With many residents making plans for spring and summer vacations and mission trips to the Caribbean, the Knox County Health Department (KCHD) is encouraging travelers to be aware of chikungunya. Widespread in many Caribbean countries, chikungunya is a viral disease transmitted by mosquitoes. The insects contract the virus when they feed on an infected person and then spread the disease to others through bites. Though typically not fatal, the most common symptoms can be severe and include fever and joint pain.
“As with any international travel, people should be aware of the infectious diseases in the country or region through which they are traveling and should take appropriate precautions,” said KCHD Director Dr. Martha Buchanan. “Unfortunately, we do not have a vaccine for chikungunya, which is why awareness and preparation prior to travel is so important.”
What to know before you go:
- There is no vaccine to prevent chikungunya virus. Avoiding mosquito bites is the best protection.
- The mosquitoes that spread chikungunya bite mostly during the daytime.
- Mosquito repellants containing DEET, picaridin, oil of lemon eucalyptus or IR3535 are recommended. Pregnant women and those who are concerned about using repellent products on children should consult their health care provider for advice.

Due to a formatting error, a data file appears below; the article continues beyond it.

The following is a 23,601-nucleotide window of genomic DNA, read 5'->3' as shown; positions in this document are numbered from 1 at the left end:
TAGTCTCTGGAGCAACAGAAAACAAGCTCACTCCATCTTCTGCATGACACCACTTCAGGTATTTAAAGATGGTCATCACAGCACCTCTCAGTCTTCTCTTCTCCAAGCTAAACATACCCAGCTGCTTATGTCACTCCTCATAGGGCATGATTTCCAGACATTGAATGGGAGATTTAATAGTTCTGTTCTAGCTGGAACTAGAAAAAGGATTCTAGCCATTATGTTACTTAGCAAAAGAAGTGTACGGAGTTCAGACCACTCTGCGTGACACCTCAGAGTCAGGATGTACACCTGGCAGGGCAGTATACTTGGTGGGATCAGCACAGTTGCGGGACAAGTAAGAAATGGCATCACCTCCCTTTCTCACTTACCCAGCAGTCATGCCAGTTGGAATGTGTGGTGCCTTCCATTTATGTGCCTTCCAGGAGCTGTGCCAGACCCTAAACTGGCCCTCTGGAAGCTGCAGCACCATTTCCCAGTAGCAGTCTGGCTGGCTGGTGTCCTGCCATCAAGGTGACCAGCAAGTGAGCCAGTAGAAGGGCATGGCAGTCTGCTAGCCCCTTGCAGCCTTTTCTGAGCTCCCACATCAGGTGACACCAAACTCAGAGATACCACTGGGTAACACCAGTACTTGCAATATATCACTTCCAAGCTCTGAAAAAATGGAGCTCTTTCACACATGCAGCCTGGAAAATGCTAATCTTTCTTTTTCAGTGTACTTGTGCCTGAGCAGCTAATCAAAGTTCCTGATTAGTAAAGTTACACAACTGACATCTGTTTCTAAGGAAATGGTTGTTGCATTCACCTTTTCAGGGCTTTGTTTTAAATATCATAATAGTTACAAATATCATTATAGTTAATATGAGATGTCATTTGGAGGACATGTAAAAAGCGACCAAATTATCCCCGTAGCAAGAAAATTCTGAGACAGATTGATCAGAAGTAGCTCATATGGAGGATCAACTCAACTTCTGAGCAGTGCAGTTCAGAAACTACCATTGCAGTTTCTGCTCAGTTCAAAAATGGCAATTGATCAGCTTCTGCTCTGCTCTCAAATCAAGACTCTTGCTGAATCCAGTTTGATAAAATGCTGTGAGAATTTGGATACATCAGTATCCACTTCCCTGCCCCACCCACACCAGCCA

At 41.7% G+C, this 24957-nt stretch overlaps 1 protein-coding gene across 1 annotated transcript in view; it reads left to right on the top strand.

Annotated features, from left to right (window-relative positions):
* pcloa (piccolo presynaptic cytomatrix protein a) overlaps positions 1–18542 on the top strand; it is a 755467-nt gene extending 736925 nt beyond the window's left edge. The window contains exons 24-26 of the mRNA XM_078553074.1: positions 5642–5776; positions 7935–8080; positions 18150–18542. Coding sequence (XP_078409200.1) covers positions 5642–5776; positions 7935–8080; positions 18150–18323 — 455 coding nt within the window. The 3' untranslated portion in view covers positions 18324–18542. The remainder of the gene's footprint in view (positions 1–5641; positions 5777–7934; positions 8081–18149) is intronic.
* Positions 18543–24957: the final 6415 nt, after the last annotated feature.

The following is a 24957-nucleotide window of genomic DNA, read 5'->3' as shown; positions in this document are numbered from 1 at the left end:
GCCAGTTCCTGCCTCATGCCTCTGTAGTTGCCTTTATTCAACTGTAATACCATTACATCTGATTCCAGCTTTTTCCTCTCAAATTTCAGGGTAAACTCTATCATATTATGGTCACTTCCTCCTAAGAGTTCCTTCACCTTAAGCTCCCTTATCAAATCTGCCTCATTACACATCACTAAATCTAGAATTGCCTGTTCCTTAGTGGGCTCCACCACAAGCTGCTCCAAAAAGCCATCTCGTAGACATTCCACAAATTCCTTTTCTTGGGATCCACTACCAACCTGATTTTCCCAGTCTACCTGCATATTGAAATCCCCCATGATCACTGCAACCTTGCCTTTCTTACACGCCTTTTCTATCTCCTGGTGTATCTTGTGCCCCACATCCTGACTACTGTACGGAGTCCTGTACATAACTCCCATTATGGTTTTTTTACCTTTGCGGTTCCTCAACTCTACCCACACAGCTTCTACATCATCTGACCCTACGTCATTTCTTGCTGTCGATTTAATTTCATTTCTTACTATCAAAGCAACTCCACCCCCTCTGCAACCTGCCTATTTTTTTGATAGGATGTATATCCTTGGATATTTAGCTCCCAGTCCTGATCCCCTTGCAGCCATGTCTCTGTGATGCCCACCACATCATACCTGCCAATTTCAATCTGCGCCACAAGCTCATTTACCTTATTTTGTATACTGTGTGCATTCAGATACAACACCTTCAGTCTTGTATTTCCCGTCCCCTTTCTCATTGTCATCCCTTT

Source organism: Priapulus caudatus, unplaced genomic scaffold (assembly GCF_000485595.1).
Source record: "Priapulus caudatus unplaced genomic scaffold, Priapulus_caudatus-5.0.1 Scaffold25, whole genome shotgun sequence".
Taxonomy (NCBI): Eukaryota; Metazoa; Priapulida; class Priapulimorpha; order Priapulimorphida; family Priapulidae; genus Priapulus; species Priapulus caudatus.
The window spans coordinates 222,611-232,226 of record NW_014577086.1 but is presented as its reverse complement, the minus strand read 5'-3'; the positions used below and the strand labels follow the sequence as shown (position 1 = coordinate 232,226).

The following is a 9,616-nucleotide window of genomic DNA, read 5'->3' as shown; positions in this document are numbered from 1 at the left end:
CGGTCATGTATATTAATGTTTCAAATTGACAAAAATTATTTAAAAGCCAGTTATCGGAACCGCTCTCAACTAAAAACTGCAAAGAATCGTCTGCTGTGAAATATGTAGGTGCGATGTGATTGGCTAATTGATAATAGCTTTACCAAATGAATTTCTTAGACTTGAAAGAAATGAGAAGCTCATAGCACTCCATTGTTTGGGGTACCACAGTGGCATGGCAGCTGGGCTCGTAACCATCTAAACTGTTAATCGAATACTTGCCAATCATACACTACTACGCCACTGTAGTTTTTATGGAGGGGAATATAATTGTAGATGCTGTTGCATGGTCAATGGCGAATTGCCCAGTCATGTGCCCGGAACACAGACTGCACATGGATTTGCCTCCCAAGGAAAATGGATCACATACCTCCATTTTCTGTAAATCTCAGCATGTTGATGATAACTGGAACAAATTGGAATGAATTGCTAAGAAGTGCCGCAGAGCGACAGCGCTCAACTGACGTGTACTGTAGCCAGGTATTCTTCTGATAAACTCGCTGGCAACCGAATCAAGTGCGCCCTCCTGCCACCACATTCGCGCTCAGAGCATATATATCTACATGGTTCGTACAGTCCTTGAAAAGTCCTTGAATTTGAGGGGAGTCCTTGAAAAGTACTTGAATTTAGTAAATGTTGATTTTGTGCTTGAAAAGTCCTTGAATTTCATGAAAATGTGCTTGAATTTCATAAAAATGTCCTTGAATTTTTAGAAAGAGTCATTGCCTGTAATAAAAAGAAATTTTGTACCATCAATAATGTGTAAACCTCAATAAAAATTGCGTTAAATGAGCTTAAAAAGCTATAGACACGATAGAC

What to do while you’re there:
- Use mosquito repellants.
- Wear permethrin-treated clothing. Some permethrin products may also be used on shoes, bed nets and camping gear. Permethrin is not to be used directly on skin.
- Do not use perfume, cologne or other scented products when outside.
- Wear loose-fitting, long-sleeved shirts and long pants if possible.
- Empty standing water from outdoor containers.
- Use air conditioning and keep windows and doors closed or covered with screens.
What to be aware of when you get back:
- Symptoms usually begin three to seven days after being bitten by an infected mosquito.
- The most common symptoms include fever and joint pain. Other symptoms may include headache, muscle pain, joint swelling or rash.
- Anyone with symptoms of chikungunya virus should seek medical care and minimize his or her exposure to mosquitoes to reduce the risk of local transmission.
Most patients feel better within a week. In some, however, the joint pain may persist for months. Once a person has been infected, he or she is likely to be protected from future infections. People at increased risk for severe disease include newborns exposed during delivery, those 65 years of age and older, and people with medical conditions such as high blood pressure, diabetes or heart disease. Deaths are rare.
As of January 13, 2015, the Centers for Disease Control and Prevention reports 2,344 confirmed cases of chikungunya in the U.S. Forty of these cases were in Tennessee, four of whom were Knox County residents. To date in the U.S., local transmission has only occurred in Florida. Chikungunya cases have also been reported in Africa, Southern Europe, Southeast Asia, and the islands in the Indian and Pacific Oceans.